When consumers think of your brand, what image springs to mind? Do you know where you stand in the market? It’s important to take control of this narrative by creating a strong market position.
What does market positioning mean?
Market positioning defines what makes a brand unique. Closely related to brand awareness, it’s the image that comes to mind when a target customer thinks about a particular business. Essentially, you’re positioning the product in your potential client’s mind by influencing perception through marketing strategy.
You might immediately associate Chanel handbags with luxury, or Apple iPhones with innovative technology. Well-known products have been marketed to create these specific associations, making them examples of strong positioning in marketing.
Types of positioning strategies
What does market positioning look like in practice? There are a few different types of positioning strategies to choose from.
1. Product characteristics
You can associate your brand or product with its unique selling points or characteristics. What features make it stand out?
2. Product price
Link your product with its distinctive or competitive pricing. This works best if your brand offers low prices, but it could also be applied if you’re filling a gap in the market at a particular price point.
3. Product use
Associate your brand with a specific application or use. For example, if you’re selling a new plant-based product you could position it as a healthy alternative to meat to appeal to dieters. You could also highlight its animal-friendly qualities in order to appeal to vegans. These are two different positioning strategies for the same product.
4. Product quality
If your product is high quality, use this as your positioning. Consumers tend to link quality and luxury, so if you position the product as a luxury item, they will automatically believe it to be higher in quality than competitors.
5. Competitive positioning
Make your product stand apart by highlighting how it rises above the competition. Highlight key differences, or push the unique selling points while directly comparing the product to a popular competitor.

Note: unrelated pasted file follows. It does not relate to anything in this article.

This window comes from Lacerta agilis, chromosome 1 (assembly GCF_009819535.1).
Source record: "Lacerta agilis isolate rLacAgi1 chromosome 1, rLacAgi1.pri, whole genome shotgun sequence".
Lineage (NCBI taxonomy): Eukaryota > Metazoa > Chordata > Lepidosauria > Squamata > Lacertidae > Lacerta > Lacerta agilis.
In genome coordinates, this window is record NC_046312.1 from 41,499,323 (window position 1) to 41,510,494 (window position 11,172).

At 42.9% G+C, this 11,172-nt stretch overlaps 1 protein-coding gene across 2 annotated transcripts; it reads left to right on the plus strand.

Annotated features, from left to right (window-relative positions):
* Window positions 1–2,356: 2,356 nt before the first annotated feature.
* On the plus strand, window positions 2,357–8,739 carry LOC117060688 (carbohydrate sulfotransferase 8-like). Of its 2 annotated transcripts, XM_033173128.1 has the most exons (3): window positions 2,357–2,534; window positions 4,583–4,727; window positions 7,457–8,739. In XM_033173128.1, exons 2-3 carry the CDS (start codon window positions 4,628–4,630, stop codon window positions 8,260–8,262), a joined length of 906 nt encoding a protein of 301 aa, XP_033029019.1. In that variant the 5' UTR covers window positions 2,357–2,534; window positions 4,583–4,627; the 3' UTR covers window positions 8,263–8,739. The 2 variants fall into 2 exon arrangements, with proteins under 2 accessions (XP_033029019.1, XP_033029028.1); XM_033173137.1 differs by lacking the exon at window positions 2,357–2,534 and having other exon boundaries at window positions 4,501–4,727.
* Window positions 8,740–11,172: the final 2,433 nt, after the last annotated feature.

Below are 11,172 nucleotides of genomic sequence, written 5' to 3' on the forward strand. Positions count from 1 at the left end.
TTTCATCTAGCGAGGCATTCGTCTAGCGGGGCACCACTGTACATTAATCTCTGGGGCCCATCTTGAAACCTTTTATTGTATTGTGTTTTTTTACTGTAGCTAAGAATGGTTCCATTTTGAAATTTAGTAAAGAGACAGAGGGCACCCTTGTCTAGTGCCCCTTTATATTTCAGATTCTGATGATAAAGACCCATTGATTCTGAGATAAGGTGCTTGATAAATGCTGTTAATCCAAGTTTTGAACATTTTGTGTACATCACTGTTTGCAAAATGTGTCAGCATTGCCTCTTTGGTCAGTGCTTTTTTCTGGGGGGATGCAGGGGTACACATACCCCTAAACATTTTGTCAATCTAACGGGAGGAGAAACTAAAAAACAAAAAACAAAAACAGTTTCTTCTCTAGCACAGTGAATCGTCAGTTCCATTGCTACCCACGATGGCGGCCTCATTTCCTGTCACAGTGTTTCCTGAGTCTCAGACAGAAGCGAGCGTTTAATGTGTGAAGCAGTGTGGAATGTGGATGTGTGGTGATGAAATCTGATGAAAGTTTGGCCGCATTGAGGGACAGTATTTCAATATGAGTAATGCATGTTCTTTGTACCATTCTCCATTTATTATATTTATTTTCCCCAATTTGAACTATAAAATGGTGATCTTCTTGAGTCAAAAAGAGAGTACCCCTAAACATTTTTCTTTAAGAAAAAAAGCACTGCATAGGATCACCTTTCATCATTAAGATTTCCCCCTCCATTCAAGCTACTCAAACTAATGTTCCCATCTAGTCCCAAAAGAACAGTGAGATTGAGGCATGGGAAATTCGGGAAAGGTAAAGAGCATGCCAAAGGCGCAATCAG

How to create a positioning strategy
By looking at the types of strategies above, you can see that there are many ways to craft your plan, from product positioning to competitive positioning. The most effective positioning strategy will depend on your target audience and brand strengths. Product development should always come first because you can’t position a product without having unique selling points behind it.
Here are a few steps to follow as you create your own positioning strategy:
Compare your business to competitors. Identify any opportunities or unique features that make your brand stand out from the crowd.
Analyse your current product positioning in the market. You can’t reposition your brand without first understanding where you stand.
Analyse competitor positioning. After looking at your own standing, be sure to identify where competitors stand in the same market. How have your competitors positioned themselves? Where does your brand fit in?
Use your analysis to develop a new positioning strategy. With research into your target audience and competitors, you should be able to gain a better sense of what makes your product unique and how this can be used. Distil this information into a highly targeted, concise image: your position.
A positioning statement gives a clear, written summary of what your position is. Typically no longer than a paragraph, a positioning statement should include the following elements:
Description of target market, along with their needs or goals
Description of how your product meets these needs or goals
Explanation of how the product is different from alternatives
Justification or evidence for why consumers should believe these claims
Finally, you’ll need to adequately promote your position with a combination of direct marketing channels and targeted promotions. This gets the message out, creating a memorable brand position.
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